Oxygen consumption by larval japanese medaka with inflated or uninflated swim bladders
Inflation and regulation of swim bladder volume enables fish to maintain position within the water column with minimal energy cost. Larvae whose swim bladders fail to inflate must move to stay suspended and would be expected to use additional energy to maintain position. As a relative measure of extra effort expended by fish with uninflatcd swim bladders, oxygen consumption rates at 26°C were compared for larval Japanese mcdaka Oryzias talipes with inflated and uninflated swim bladders. During the first 24 h after hatching, oxygen consumption rates were significantly higher for larvae with uninflated swim bladders (1.75 ± 0.13 μg O2h 1-larva 1) than for those with inflated swim bladders (0.92 ± 0.05 μg O2h 1 larva 1); after 96 h. oxygen consumption rates had decreased for all larvae to about 0.6 (μg O2h 1 larva 1. For larvae held in sealed containers for 72 h without access to free surface air. the volume of air-saturated water required to maintain an adequate concentration of dissolved oxygen (>6 mg/L) was greater when swim bladders were uninflated (55 mL/larva) than when swim bladders were inflated (36 mL/larva). © 1995 by the American Fisheries Society.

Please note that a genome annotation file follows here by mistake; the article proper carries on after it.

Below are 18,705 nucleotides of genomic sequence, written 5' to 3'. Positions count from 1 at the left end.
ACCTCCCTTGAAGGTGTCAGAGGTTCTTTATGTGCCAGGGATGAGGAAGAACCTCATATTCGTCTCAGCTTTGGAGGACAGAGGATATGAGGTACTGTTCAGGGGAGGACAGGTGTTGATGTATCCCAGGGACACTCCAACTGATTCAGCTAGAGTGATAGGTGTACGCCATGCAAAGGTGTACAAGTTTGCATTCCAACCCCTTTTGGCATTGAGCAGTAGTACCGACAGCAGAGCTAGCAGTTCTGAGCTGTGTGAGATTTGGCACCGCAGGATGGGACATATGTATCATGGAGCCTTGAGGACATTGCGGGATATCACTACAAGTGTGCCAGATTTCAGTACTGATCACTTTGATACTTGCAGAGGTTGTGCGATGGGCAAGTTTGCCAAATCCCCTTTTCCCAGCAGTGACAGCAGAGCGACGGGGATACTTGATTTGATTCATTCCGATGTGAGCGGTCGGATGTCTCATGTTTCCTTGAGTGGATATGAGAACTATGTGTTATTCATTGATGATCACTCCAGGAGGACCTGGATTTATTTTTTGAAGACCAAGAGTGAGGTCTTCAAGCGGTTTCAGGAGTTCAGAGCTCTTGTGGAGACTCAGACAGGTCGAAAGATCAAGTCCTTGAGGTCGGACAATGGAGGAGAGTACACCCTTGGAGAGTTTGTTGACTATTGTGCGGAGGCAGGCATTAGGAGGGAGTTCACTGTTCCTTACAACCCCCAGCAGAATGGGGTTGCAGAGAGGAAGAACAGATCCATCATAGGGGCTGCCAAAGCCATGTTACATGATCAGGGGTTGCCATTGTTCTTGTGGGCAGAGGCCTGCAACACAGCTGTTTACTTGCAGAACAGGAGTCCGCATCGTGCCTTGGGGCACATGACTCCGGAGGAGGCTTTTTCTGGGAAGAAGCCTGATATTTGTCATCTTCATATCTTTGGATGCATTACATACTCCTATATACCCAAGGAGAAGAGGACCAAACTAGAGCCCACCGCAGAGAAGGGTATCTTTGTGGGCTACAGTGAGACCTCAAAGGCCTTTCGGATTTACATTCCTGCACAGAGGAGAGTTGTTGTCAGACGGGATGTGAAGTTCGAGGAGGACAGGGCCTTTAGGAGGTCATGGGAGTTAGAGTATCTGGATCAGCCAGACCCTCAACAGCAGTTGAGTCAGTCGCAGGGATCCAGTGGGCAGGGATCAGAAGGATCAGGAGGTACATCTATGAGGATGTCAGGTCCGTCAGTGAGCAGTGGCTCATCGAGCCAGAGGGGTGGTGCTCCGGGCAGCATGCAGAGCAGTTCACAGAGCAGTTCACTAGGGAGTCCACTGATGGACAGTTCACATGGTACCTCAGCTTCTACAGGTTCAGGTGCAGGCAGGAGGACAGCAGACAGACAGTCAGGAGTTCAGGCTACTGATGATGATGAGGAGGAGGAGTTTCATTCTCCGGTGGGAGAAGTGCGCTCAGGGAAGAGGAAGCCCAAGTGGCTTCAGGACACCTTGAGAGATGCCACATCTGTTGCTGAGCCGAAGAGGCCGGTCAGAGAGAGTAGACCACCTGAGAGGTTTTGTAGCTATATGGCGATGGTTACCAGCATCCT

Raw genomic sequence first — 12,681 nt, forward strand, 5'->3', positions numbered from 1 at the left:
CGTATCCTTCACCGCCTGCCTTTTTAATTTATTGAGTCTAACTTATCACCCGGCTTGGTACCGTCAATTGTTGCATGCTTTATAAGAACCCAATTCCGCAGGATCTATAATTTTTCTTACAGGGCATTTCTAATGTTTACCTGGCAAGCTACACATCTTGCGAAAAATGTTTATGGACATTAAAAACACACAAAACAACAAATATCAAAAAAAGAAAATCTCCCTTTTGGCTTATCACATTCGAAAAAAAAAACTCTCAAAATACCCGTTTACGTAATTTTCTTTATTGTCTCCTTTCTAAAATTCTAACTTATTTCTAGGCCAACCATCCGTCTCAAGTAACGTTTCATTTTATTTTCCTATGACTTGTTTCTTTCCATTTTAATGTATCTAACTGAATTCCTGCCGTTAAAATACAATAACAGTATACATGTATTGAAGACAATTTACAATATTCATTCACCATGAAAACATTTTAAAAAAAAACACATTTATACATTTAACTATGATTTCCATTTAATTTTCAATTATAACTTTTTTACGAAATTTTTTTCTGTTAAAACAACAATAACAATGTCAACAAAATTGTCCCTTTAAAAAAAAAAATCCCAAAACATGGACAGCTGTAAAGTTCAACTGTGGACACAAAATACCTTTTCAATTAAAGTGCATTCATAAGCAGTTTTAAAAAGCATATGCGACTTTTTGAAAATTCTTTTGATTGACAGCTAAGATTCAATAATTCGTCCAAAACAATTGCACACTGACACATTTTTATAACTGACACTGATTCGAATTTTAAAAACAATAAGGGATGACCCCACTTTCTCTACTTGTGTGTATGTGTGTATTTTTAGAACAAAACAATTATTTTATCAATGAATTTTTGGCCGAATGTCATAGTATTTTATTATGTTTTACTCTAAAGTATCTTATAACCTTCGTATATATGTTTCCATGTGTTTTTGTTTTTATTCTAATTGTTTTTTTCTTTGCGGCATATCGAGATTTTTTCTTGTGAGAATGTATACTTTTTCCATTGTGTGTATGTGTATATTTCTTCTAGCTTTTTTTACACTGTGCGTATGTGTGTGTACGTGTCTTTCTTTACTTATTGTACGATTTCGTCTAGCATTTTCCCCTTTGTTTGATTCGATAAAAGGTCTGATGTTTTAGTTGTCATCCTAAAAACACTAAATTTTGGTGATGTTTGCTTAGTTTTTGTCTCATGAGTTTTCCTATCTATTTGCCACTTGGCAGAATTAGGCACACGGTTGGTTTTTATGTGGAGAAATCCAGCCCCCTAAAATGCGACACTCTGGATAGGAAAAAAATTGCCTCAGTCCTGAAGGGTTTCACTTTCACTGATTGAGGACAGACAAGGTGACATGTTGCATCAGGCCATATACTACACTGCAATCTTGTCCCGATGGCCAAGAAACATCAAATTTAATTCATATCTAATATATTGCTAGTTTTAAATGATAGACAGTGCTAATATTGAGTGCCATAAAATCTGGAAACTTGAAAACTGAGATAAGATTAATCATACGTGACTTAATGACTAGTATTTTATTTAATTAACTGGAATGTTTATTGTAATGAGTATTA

Marty, GD; Hinton, DE; Cech, JJ
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